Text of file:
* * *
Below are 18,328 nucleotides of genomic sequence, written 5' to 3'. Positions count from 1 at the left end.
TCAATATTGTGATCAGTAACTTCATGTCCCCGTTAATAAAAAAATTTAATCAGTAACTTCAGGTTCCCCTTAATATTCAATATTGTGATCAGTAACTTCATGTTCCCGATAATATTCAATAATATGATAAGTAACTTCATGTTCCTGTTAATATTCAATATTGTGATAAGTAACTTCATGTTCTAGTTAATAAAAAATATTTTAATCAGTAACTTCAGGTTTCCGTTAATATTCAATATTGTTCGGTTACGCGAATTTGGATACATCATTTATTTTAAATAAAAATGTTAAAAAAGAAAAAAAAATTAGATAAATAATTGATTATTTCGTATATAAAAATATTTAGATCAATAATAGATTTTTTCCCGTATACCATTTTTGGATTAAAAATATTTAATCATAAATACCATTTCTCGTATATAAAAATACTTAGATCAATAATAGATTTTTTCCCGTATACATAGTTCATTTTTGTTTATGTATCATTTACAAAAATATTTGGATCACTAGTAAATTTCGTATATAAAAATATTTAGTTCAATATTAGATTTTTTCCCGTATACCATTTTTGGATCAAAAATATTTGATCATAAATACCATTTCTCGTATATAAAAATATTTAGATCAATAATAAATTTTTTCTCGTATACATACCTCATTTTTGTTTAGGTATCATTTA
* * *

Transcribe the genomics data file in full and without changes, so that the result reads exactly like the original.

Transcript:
Below are 18,328 nucleotides of genomic sequence, written 5' to 3'. Positions count from 1 at the left end.
TCAATATTGTGATCAGTAACTTCATGTCCCCGTTAATAAAAAAATTTAATCAGTAACTTCAGGTTCCCCTTAATATTCAATATTGTGATCAGTAACTTCATGTTCCCGATAATATTCAATAATATGATAAGTAACTTCATGTTCCTGTTAATATTCAATATTGTGATAAGTAACTTCATGTTCTAGTTAATAAAAAATATTTTAATCAGTAACTTCAGGTTTCCGTTAATATTCAATATTGTTCGGTTACGCGAATTTGGATACATCATTTATTTTAAATAAAAATGTTAAAAAAGAAAAAAAAATTAGATAAATAATTGATTATTTCGTATATAAAAATATTTAGATCAATAATAGATTTTTTCCCGTATACCATTTTTGGATTAAAAATATTTAATCATAAATACCATTTCTCGTATATAAAAATACTTAGATCAATAATAGATTTTTTCCCGTATACATAGTTCATTTTTGTTTATGTATCATTTACAAAAATATTTGGATCACTAGTAAATTTCGTATATAAAAATATTTAGTTCAATATTAGATTTTTTCCCGTATACCATTTTTGGATCAAAAATATTTGATCATAAATACCATTTCTCGTATATAAAAATATTTAGATCAATAATAAATTTTTTCTCGTATACATACCTCATTTTTGTTTAGGTATCATTTA